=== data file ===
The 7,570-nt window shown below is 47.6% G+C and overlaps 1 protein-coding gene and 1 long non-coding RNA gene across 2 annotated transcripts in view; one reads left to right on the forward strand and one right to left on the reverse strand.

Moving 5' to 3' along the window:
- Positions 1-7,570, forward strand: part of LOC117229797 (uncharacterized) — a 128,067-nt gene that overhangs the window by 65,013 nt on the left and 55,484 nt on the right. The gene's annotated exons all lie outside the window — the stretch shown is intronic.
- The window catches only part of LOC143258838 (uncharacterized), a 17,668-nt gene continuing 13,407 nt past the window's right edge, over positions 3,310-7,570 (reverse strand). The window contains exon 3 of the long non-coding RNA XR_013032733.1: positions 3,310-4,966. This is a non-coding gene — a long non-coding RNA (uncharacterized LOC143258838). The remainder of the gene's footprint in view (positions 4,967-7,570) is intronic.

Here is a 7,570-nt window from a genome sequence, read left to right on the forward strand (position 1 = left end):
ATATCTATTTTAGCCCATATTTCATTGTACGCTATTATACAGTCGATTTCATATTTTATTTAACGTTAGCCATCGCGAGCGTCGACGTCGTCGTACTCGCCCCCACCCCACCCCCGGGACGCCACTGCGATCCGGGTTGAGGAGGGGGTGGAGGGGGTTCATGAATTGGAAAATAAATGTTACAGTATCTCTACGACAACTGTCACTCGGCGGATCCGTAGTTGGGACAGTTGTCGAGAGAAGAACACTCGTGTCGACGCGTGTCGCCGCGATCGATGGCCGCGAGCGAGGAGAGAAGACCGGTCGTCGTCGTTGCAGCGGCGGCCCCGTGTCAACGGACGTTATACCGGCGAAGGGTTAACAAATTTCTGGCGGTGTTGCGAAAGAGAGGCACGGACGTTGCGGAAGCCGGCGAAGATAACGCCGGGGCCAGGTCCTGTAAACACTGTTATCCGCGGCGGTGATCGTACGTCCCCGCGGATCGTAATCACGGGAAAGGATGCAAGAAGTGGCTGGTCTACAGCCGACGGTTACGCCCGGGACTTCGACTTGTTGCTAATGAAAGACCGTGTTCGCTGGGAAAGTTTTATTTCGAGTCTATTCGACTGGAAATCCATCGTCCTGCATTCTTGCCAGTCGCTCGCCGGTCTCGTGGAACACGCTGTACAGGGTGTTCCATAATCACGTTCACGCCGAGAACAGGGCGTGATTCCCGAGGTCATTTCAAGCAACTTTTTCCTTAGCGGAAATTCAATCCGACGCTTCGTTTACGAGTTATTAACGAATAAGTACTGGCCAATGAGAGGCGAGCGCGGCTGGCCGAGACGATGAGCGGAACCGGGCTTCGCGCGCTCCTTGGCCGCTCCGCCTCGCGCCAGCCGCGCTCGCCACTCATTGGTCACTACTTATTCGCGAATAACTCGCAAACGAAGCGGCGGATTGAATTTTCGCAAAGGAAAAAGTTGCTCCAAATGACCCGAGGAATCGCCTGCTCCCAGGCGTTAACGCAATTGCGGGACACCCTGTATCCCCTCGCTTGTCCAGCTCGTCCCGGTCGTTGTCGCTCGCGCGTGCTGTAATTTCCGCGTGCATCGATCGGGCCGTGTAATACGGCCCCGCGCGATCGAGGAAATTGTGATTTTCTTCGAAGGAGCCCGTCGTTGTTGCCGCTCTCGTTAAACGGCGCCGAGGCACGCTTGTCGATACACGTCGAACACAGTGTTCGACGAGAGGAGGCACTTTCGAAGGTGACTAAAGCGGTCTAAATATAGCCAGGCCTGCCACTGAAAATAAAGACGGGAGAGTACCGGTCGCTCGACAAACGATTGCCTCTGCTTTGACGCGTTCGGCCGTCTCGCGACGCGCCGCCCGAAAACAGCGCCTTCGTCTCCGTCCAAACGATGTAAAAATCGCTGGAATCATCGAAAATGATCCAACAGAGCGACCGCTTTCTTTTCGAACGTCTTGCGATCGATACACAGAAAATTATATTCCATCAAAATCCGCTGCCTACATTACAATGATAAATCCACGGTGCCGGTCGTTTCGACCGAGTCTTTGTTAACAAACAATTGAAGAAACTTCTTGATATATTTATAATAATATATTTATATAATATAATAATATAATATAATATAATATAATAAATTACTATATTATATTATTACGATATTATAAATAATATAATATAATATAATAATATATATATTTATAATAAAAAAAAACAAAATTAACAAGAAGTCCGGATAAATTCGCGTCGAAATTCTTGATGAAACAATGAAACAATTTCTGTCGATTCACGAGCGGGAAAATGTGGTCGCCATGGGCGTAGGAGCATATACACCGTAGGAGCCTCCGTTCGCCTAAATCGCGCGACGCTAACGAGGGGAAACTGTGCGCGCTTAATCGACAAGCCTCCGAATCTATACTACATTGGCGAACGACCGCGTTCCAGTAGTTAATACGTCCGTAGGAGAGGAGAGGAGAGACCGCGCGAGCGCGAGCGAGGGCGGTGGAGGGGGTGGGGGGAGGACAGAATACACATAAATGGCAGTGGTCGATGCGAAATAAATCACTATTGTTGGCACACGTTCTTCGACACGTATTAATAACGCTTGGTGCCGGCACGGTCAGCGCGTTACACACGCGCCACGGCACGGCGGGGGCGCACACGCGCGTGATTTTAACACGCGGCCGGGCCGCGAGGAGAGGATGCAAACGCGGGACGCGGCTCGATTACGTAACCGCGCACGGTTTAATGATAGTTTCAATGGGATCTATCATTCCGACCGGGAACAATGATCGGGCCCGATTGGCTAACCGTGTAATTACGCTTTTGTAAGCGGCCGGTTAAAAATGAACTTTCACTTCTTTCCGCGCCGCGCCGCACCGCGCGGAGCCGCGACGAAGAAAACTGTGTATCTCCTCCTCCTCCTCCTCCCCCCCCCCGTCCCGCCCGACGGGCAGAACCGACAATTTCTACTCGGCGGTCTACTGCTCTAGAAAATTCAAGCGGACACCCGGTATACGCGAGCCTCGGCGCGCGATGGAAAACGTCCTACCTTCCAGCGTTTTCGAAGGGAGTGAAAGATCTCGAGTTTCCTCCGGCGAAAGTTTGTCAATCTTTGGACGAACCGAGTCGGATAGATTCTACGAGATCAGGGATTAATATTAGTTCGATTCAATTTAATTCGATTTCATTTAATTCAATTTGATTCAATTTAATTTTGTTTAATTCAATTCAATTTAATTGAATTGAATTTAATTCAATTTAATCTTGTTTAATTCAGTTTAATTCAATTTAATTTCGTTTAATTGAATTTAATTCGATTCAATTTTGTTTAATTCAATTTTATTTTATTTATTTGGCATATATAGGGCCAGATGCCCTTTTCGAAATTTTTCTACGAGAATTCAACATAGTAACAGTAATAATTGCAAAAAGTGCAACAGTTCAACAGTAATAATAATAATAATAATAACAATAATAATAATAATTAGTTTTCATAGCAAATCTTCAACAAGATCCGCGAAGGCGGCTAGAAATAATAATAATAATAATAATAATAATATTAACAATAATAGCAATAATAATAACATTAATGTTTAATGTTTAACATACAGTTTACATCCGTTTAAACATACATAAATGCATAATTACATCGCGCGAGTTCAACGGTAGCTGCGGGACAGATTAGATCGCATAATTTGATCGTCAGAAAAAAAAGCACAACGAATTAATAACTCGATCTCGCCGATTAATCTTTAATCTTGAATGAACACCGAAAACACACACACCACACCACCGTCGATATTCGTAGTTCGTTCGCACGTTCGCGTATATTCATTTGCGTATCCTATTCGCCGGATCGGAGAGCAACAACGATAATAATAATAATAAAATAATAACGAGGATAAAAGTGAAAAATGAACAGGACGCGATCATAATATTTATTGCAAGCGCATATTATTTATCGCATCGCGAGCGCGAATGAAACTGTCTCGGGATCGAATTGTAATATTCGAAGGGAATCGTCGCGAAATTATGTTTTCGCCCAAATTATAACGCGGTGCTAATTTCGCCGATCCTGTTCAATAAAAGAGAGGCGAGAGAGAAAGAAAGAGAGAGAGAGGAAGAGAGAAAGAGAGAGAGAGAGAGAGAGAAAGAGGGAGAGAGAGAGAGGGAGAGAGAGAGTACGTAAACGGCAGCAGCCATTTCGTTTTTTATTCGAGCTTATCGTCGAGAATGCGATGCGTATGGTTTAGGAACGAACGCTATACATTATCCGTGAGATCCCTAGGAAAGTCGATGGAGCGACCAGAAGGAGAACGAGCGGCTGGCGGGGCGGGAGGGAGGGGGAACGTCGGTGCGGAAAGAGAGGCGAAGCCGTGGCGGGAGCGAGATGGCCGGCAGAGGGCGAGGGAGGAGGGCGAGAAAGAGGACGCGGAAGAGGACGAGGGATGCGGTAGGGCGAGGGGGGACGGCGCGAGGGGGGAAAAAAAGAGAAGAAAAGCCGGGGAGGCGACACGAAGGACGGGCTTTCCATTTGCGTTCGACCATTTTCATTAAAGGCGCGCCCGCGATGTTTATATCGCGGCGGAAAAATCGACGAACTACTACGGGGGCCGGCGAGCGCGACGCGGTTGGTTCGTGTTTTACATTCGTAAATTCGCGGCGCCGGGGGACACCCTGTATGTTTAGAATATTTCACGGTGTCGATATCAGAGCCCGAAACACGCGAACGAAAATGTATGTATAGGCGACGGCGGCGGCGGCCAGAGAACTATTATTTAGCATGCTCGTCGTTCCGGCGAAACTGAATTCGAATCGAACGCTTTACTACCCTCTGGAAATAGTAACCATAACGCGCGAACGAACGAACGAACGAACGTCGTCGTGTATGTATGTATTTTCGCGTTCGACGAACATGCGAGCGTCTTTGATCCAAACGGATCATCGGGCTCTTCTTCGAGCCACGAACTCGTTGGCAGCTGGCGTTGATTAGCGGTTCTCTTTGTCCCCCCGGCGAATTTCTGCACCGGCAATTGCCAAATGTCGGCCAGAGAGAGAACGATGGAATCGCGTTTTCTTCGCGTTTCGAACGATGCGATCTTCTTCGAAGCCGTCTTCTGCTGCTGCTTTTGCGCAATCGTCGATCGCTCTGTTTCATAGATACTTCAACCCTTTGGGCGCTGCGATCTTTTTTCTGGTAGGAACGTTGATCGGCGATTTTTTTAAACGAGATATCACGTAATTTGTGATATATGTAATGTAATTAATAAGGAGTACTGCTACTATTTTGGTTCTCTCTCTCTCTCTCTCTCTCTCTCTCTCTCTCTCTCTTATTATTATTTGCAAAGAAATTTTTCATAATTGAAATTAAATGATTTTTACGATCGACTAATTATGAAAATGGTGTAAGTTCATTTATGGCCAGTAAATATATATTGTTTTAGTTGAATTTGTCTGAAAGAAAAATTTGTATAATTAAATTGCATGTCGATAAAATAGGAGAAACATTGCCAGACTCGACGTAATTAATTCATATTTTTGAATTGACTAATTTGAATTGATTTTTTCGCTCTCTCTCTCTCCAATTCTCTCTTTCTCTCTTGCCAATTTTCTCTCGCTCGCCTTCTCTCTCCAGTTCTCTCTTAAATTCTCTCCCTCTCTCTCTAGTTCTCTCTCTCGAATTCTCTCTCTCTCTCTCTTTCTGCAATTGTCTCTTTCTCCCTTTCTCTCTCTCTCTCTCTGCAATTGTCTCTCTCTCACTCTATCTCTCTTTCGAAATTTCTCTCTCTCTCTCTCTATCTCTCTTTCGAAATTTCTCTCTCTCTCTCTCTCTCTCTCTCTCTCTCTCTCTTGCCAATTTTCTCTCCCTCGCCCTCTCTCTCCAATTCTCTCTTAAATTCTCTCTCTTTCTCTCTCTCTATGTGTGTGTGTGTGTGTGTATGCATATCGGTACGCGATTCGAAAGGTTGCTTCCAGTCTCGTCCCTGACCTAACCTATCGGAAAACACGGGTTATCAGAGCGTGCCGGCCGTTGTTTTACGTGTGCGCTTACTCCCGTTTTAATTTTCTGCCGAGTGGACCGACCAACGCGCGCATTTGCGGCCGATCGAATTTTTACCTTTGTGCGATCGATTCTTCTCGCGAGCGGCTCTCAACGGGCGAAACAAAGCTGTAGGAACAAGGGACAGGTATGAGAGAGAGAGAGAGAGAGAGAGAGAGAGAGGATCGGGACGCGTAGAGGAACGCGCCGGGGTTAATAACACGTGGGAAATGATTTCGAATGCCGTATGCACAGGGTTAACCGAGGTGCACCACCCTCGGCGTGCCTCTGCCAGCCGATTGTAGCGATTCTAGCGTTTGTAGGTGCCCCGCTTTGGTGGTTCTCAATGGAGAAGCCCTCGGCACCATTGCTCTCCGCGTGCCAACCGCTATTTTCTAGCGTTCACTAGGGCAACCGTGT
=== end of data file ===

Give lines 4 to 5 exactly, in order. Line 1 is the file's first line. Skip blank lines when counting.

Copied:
- The window catches only part of LOC143258838 (uncharacterized), a 17,668-nt gene continuing 13,407 nt past the window's right edge, over positions 3,310-7,570 (reverse strand). The window contains exon 3 of the long non-coding RNA XR_013032733.1: positions 3,310-4,966. This is a non-coding gene — a long non-coding RNA (uncharacterized LOC143258838). The remainder of the gene's footprint in view (positions 4,967-7,570) is intronic.

Here is a 7,570-nt window from a genome sequence, read left to right on the forward strand (position 1 = left end):